The phone has not stopped buzzing for the last few days for Meher Mohammad Khalil. Calls from the Pakistan and Sri Lankan cricket officials, requests from media houses to join them in studios, telephone interviews. The 43-year-old is surprised by the stardom and knows it would last just for a few days. Once the hype surrounding the T20 game in Lahore is over, he would be forgotten —reduced to just an ordinary driver behind the wheels of the Niazi Express bus making daily journeys to Islamabad from Lahore.
But in the run-up to the T20 game in Lahore, his heroic feats were remembered. Eight years ago, he was in the driver’s seat when the Sri Lankan team bus came under the attack of the militants near the Liberty Chowk. “It was raining bullets and grenades were hurled. The tyres of the bus were also hit by bullets. I could see the assailants firing at me. However, I did not lose my cool and pressed on the accelerator till the bus entered the Gaddafi Stadium where security forces surrounded us,’’ says Khalil.
Khalil was invited to Gaddafi Stadium on Sunday as a guest of the Pakistan Cricket Board (PCB) chairman. “I was honoured when the Sri Lanka Cricket president Thilanga Sumathipala requested me to accompany the Pakistan team for their next trip to Sri Lanka. It is so nice that even after so many years, they have not forgotten me,’’ says Khalil who was invited to Sri Lanka and accorded a hero’s welcome in the aftermath of the incident. Kumar Sangakkara and Mahela Jayawardene took the initiative to financially reward Khalil.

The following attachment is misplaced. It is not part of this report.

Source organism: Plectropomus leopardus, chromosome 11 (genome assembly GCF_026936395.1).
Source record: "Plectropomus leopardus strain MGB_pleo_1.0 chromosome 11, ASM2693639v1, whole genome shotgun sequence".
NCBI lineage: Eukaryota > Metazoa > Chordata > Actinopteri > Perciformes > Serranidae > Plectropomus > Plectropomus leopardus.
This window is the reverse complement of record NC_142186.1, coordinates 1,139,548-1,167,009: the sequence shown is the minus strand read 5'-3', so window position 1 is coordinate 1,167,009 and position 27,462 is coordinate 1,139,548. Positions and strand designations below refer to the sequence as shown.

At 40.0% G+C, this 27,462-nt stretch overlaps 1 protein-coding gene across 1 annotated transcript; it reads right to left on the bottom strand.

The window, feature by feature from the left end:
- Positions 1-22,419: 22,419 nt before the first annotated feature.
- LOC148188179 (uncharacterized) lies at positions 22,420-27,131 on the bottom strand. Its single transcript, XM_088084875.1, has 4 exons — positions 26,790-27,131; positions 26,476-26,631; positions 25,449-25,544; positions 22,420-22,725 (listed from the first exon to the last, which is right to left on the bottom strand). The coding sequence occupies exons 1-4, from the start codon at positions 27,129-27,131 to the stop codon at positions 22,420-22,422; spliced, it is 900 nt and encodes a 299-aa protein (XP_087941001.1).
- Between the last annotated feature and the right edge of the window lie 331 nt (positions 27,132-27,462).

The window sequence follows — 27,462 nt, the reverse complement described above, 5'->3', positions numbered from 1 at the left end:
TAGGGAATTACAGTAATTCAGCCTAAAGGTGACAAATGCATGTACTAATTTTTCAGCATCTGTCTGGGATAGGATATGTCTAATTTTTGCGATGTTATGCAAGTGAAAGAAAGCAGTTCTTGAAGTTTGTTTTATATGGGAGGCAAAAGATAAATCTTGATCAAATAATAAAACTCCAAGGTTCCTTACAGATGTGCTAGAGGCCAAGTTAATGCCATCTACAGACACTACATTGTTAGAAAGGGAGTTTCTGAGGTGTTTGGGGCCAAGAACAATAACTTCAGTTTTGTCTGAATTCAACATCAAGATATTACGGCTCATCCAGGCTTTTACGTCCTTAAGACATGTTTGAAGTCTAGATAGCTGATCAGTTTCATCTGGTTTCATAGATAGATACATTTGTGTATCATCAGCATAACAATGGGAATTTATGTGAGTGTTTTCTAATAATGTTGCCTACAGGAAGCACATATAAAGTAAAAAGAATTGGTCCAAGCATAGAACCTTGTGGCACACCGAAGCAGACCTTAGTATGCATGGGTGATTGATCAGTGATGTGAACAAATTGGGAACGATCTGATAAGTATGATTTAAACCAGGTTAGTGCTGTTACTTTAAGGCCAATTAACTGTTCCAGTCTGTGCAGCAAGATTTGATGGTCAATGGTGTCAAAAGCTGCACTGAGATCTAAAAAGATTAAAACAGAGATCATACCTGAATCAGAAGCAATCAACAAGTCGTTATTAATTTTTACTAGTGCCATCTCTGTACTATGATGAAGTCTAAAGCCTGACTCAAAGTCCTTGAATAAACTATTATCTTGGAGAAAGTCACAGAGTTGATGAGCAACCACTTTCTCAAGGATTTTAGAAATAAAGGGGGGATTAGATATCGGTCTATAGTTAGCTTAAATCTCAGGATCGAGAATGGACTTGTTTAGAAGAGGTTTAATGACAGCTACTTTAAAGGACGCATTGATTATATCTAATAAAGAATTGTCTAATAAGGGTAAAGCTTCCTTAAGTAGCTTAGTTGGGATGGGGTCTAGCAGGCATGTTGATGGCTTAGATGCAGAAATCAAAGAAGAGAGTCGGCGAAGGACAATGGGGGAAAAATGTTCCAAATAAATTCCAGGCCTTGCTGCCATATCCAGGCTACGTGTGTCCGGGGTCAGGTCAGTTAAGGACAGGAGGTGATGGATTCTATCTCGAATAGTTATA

“I am fortunate to have received so much of respect because in our country, the profession of a driver is never given its due. Though I still have nightmares about the incident, I am happy to be chosen by God that day to come out as a hero. It was a sad day for Pakistan cricket but it could have been so much worse,’’ he says. “I have tried to forget the incident but every time I pass through that route, there are shivers down my spine. I am so happy that the Sri Lankan team agreed to make this trip. My only regret is I am not there to drive them from the hotel to the ground this time.’’
Khalil is hopeful that the improved security will prompt more teams to visit Pakistan. “My dream is to have the Indian team travel to Pakistan and I want to drive the bus to take the team around in Lahore. A cricket tour between the two countries is the ideal way to break the political tension between neighbours. I believe guns and bullets offer no solution to any problems,’’ believes Khalil.
During 2009 when he was exploring job opportunities in South Africa, Khalil ran into the Indian players including MS Dhoni. There were a couple of games of the IPL being played in Centurion.
“Mahela and Sangakkarra were both playing in the tournament and they invited me to visit the hotel. There I was introduced to Suresh Raina and MS Dhoni. Both of them hailed me a hero and I invited them to come to Pakistan,’’ beams Khalil. “The security has improved drastically in the last few months and I am sure more international teams are going to come here,’’ he adds.
A cricket lover, Khalil misses driving the cricket teams and wishes the PCB fulfils its promise of offering him a job with the board, as assured by the former chief Izaz Butt.
The Band Stand Terminal is busy on the Monday morning with the Lahore-Islamabad bus ready to leave. Khalil adjusts his seat belt and ready for the four-hour haul. He would make the return journey in the evening — his daily ritual for five days of the week. It’s a mundane existence for the hero but he is at peace with himself away from the media glare and the hype.
“I am not special. Just that God wanted me to go through a test and I had passed it with flying colours,’’ signs off Khalil.